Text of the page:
FREDONIA — The operational period for Monday was unique for North Zone fire managers on the Kaibab Plateau. Firefighters were managing unplanned ignitions and planned prescribed fire ignitions simultaneously; the lightning-caused Locust Fire which was determined to be appropriate to manage for protection and resource management objectives, and at the same time, firefighters implemented prescribed fire in the vicinity of Mile-and-a-Half campground.
Although two distinctly different operations with separate management teams, both fires were managed to achieve similar objectives such as returning fire to a fire-adapted ecosystem, reducing fuel loads and the threat of uncharacteristic wildfires in the future while improving overall forest health.
On Tuesday, the Locust Fire increased slightly in size and is being managed in a predetermined area north of Forest Service Road (FSR) 293, east of FSR 250, south FSR 214, and west of FSR 206, and the Moquitch 4 prescribed fire consumed approximately 90 acres in pine litter and down woody debris fuels.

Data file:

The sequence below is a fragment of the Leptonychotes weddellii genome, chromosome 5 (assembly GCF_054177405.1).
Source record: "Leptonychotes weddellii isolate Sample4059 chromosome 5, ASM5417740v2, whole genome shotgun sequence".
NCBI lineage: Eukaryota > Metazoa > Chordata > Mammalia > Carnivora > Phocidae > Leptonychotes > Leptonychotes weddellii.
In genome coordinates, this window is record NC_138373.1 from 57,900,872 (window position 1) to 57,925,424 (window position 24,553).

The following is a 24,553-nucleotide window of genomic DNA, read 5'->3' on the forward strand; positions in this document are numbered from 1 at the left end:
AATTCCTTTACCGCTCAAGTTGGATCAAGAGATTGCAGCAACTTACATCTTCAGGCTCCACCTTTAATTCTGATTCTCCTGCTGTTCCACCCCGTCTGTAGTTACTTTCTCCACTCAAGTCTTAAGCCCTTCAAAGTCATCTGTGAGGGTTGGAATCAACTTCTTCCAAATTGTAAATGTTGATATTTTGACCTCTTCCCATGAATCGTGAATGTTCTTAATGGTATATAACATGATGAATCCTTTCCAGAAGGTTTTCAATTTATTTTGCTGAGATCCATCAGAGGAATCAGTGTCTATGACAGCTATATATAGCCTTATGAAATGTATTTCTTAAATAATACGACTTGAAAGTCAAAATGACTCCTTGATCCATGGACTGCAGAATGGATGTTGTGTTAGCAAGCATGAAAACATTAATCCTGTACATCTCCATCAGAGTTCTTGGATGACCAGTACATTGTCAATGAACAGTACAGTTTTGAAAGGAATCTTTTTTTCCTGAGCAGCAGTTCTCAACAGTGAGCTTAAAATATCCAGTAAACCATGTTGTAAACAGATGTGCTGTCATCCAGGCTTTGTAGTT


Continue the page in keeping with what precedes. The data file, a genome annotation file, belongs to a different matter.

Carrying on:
“Today’s accomplishments included extending our black-lining to the west and finishing up prep work along the boundary lines,” said Locust Fire Incident Commander James Pettit. “Managing natural ignitions allows us to do some good fuels reduction and help bring the forest back to a healthy state.”
Fire managers designed the Moquitch prescribed burn plan with similar goals in mind; to improve forest health and wildlife habitat on the Kaibab Plateau.
“All environmental prescriptions were within the parameters for the Moquitch burn and our objectives were met; however, fire managers decided not to move forward with additional burning until later in the year,” said North Zone Fire Management Officer Ed Hiatt. “Success was achieved, public and firefighter safety was achieved, fuels were reduced and adverse impacts to cultural and natural resources were prevented.”
In terms of benefits to forest health, prescribed fire and managed fires perform very similar roles. The difference is that managed fires are naturally caused, whereas prescribed fires must be planned, analyzed and approved as outlined by the National Environmental Policy Act. In the case of the 10,000-acre Moquitch Wildlife Habitat Improvement project area, a detailed burn plan was written and approved in 2013, which took several years to develop.
The Locust Fire operational plan for today is to continue monitoring weather and fire behavior while scouting and preparing for additional blacklining opportunities along the perimeter boundary. Firefighters on the Moquitch 4 prescribed fire will continue to monitor the planning area; no additional firing on this project is planned for the near future.